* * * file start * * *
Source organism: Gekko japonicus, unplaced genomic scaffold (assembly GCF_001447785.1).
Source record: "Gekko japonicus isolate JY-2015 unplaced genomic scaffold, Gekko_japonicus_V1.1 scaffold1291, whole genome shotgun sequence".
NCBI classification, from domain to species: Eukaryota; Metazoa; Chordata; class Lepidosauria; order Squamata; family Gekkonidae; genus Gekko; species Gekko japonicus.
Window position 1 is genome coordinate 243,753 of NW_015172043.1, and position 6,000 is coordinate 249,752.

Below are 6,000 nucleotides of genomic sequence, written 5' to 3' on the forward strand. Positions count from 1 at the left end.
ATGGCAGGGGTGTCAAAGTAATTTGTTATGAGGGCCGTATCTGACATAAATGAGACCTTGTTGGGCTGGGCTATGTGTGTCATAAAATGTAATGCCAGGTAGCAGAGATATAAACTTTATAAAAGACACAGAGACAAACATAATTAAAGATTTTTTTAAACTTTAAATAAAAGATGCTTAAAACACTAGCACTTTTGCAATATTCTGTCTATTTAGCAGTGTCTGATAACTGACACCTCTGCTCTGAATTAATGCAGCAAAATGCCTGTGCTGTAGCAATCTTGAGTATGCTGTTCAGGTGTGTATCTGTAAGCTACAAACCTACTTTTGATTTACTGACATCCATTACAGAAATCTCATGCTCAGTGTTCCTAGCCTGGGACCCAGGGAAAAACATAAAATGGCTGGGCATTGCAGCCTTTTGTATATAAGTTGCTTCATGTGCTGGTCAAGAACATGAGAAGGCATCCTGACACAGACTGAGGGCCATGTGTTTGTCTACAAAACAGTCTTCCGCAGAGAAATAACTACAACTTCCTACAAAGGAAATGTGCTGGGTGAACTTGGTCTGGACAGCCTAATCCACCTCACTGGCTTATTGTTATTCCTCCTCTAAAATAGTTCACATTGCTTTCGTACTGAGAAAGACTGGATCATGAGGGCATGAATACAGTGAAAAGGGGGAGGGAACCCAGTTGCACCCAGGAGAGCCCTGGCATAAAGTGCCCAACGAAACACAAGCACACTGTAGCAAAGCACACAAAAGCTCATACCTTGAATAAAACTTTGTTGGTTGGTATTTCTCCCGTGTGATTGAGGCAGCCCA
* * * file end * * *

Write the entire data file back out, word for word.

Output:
Source organism: Gekko japonicus, unplaced genomic scaffold (assembly GCF_001447785.1).
Source record: "Gekko japonicus isolate JY-2015 unplaced genomic scaffold, Gekko_japonicus_V1.1 scaffold1291, whole genome shotgun sequence".
NCBI classification, from domain to species: Eukaryota; Metazoa; Chordata; class Lepidosauria; order Squamata; family Gekkonidae; genus Gekko; species Gekko japonicus.
Window position 1 is genome coordinate 243,753 of NW_015172043.1, and position 6,000 is coordinate 249,752.

Below are 6,000 nucleotides of genomic sequence, written 5' to 3' on the forward strand. Positions count from 1 at the left end.
ATGGCAGGGGTGTCAAAGTAATTTGTTATGAGGGCCGTATCTGACATAAATGAGACCTTGTTGGGCTGGGCTATGTGTGTCATAAAATGTAATGCCAGGTAGCAGAGATATAAACTTTATAAAAGACACAGAGACAAACATAATTAAAGATTTTTTTAAACTTTAAATAAAAGATGCTTAAAACACTAGCACTTTTGCAATATTCTGTCTATTTAGCAGTGTCTGATAACTGACACCTCTGCTCTGAATTAATGCAGCAAAATGCCTGTGCTGTAGCAATCTTGAGTATGCTGTTCAGGTGTGTATCTGTAAGCTACAAACCTACTTTTGATTTACTGACATCCATTACAGAAATCTCATGCTCAGTGTTCCTAGCCTGGGACCCAGGGAAAAACATAAAATGGCTGGGCATTGCAGCCTTTTGTATATAAGTTGCTTCATGTGCTGGTCAAGAACATGAGAAGGCATCCTGACACAGACTGAGGGCCATGTGTTTGTCTACAAAACAGTCTTCCGCAGAGAAATAACTACAACTTCCTACAAAGGAAATGTGCTGGGTGAACTTGGTCTGGACAGCCTAATCCACCTCACTGGCTTATTGTTATTCCTCCTCTAAAATAGTTCACATTGCTTTCGTACTGAGAAAGACTGGATCATGAGGGCATGAATACAGTGAAAAGGGGGAGGGAACCCAGTTGCACCCAGGAGAGCCCTGGCATAAAGTGCCCAACGAAACACAAGCACACTGTAGCAAAGCACACAAAAGCTCATACCTTGAATAAAACTTTGTTGGTTGGTATTTCTCCCGTGTGATTGAGGCAGCCCA